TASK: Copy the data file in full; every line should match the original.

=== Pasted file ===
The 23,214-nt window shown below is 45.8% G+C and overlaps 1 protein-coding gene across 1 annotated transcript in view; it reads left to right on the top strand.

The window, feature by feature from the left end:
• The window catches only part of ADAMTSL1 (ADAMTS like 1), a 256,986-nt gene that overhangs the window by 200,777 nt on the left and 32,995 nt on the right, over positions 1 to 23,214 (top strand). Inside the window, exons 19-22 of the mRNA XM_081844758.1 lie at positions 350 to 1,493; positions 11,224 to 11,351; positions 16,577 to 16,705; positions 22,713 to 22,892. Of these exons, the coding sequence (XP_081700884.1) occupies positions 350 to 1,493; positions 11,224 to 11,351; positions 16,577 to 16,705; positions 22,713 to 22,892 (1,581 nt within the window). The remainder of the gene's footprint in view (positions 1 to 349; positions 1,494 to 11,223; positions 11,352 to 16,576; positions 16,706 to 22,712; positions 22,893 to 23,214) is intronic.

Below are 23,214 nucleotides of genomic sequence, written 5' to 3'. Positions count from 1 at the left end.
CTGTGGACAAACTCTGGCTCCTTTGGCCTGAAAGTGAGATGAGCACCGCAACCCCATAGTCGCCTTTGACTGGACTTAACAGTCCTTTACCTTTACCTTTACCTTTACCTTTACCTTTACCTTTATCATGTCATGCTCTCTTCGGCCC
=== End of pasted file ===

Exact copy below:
The 23,214-nt window shown below is 45.8% G+C and overlaps 1 protein-coding gene across 1 annotated transcript in view; it reads left to right on the top strand.

The window, feature by feature from the left end:
• The window catches only part of ADAMTSL1 (ADAMTS like 1), a 256,986-nt gene that overhangs the window by 200,777 nt on the left and 32,995 nt on the right, over positions 1 to 23,214 (top strand). Inside the window, exons 19-22 of the mRNA XM_081844758.1 lie at positions 350 to 1,493; positions 11,224 to 11,351; positions 16,577 to 16,705; positions 22,713 to 22,892. Of these exons, the coding sequence (XP_081700884.1) occupies positions 350 to 1,493; positions 11,224 to 11,351; positions 16,577 to 16,705; positions 22,713 to 22,892 (1,581 nt within the window). The remainder of the gene's footprint in view (positions 1 to 349; positions 1,494 to 11,223; positions 11,352 to 16,576; positions 16,706 to 22,712; positions 22,893 to 23,214) is intronic.

Below are 23,214 nucleotides of genomic sequence, written 5' to 3'. Positions count from 1 at the left end.
CTGTGGACAAACTCTGGCTCCTTTGGCCTGAAAGTGAGATGAGCACCGCAACCCCATAGTCGCCTTTGACTGGACTTAACAGTCCTTTACCTTTACCTTTACCTTTACCTTTACCTTTACCTTTATCATGTCATGCTCTCTTCGGCCC